And pokin' and fussin'
Didn't seem worth the time... I could bite!

If I'd known I was paving the way,
To cavities, caps and decay,
The murder of fillin's
Injections and drillin's
I'd have thrown all me sherbet away.

So I lay in the old dentist's chair,
And I gaze up his nose in despair,
And his drill it do whine,
In these molars of mine,
"Two amalgum," he'll say, "for in there."

How I laughed at my Mother's false teeth,
As they foamed in the waters beneath,
But now comes the reckonin'
It's me they are beckonin'
Oh, I wish I'd looked after me teeth.

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squeakyduck Registered User

Night Train by W. H. Auden - the craic we had reciting/reading it in class to the sound of a train!

Mid Term Break by Seamus Heaney. We learned this in wintertime so bleak, it just stays with me. The idea of the paleness and innocence of youth reminds me of snow for some reason.

tipptom Registered User

And miles to go before i sleep,or is this stopping at woods,always nearly brings tears at the loneliness at night time,often reminds me when i was younger and thumbing home from a dance in freezing weather and no lift and looking in at lit warm houses and wishing i had that.daffodils,wordworth.And death the leveller.


Antigonish by Hughes Mearns

Yesterday, upon the stair,
I met a man who wasn’t there
He wasn’t there again today
I wish, I wish he’d go away...

When I came home last night at three
The man was waiting there for me
But when I looked around the hall
I couldn’t see him there at all!
Go away, go away, don’t you come back any more!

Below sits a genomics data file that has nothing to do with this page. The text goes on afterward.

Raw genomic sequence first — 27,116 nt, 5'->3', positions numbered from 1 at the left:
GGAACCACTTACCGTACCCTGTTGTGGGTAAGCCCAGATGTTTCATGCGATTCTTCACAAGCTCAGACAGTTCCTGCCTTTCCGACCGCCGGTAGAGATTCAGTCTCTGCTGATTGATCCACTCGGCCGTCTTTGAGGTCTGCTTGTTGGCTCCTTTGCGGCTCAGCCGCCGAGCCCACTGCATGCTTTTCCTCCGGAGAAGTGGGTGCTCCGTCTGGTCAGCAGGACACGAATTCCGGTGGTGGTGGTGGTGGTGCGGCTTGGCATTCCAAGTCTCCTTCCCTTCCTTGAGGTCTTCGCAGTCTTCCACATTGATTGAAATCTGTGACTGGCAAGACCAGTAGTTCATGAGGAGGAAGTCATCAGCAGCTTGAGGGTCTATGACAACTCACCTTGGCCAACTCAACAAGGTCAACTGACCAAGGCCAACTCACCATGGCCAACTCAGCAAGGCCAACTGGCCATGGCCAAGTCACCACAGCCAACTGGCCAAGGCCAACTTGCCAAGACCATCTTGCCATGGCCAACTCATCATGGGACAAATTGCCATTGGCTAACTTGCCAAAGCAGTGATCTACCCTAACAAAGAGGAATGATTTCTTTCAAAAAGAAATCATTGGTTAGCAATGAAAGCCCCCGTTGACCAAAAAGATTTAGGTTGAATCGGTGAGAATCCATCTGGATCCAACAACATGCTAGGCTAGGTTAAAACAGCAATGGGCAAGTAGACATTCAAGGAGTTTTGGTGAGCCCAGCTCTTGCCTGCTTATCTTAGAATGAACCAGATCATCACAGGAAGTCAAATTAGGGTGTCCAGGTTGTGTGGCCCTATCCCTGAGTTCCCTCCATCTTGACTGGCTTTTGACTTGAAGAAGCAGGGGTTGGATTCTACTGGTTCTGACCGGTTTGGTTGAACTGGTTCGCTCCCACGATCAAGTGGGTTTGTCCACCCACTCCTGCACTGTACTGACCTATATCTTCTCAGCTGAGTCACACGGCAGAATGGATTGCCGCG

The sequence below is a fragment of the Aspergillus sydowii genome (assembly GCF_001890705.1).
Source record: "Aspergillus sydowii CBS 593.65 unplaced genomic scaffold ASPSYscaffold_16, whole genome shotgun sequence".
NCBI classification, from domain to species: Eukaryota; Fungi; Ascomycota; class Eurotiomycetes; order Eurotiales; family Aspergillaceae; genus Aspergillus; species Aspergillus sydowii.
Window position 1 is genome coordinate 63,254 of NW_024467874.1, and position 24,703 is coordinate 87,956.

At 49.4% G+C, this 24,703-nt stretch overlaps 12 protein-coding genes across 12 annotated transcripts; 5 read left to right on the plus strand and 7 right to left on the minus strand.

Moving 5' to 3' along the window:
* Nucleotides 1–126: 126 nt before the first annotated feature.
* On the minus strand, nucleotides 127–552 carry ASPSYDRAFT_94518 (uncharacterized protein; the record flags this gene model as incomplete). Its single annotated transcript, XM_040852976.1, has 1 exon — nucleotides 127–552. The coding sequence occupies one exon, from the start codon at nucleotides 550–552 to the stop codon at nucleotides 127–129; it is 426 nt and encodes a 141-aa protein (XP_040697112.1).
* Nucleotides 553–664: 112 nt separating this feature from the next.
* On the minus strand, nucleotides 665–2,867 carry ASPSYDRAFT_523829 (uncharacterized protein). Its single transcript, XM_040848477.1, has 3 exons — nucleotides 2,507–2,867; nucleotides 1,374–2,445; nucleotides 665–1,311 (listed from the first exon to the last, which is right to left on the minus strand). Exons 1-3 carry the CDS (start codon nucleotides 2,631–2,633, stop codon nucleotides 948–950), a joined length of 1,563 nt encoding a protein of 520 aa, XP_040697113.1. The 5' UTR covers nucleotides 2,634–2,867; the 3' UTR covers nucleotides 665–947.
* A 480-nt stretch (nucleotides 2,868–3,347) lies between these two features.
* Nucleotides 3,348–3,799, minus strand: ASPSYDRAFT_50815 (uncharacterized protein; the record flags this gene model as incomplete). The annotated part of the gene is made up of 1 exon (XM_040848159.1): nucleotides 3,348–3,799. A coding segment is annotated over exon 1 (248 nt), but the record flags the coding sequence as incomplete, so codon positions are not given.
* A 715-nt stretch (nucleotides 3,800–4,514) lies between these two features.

Go away, go away, and please don’t slam the door... (slam!)

Last night I saw upon the stair
A little man who wasn’t there
He wasn’t there again today
Oh, how I wish he’d go away

I always remembered this one there's just something about it!

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Classact Registered User

Some good suggestions there. I like that poem Antigonish. As for Robert Frost, I love that poem stopping by woods....miles to go before I sleep... always associate it around christmas time... Love it

Niles Registered User

Recall Mid Term Break coming up as part of primary school religion for some reason.

Wordsworth's Daffodils is a nice poem for primary students I think, can't actually remember if we did it then though!

baalthor Registered User

I remember a poem called 'Inspector of Holes'
It started with:'My Dad is an Inspector of Holes' and the chorus went 'A hole is a wonderful thing, nobody knows what a hole might bring'
The class found this poem hilarious, I doubt it's still on the curriculum
Others I remember:
'I see his blood upon the rose'
'Oft in the stilly night'
'The minstrel boy'
'I must go down to the sea ...'
Some of these were in History class rather than English. Nearly all the Irish poems were by Gabriel Rosenstock.

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Classact Registered User

That poem Inspector of Holes sounds very light hearted and one kids would enjoy reciting. Does anyone have the full poem? Who wrote that poem?

I like the poems that were easy to learn off.....

Kalimah Registered User

Two little kittens one stormy night
Began to quarrel and then to fight.
I'll have the mouse the little one said....

Here's a link to some old ones.

I saw the Autumn Greeting one on a poster in my daughter's classroom and looked it up!

mojopolo Registered User

I learnt this one off by heart in P5 (age 8/9). I'd forgotten about it until this thread. Thanks for the memory.

All along the backwater,
Through the rushes tall,
Ducks are a-dabbling,
Up tails all.

Ducks’ tails, drake’s tails,
Yellow feet a-quiver,
Yellow bills all out of sight,
Busy in the river!

Slushy green undergrowth
Where the roach swim -
Here we keep our larder,
Cool and full and dim.

Everyone for what he likes!
We like to be
Heads down, tails up,
Dabbling free!

High in the blue above
Swifts whirl and call -
We are down a-dabbling,
Up tails all.

(Kenneth Grahame – from ‘The Wind in the Willows’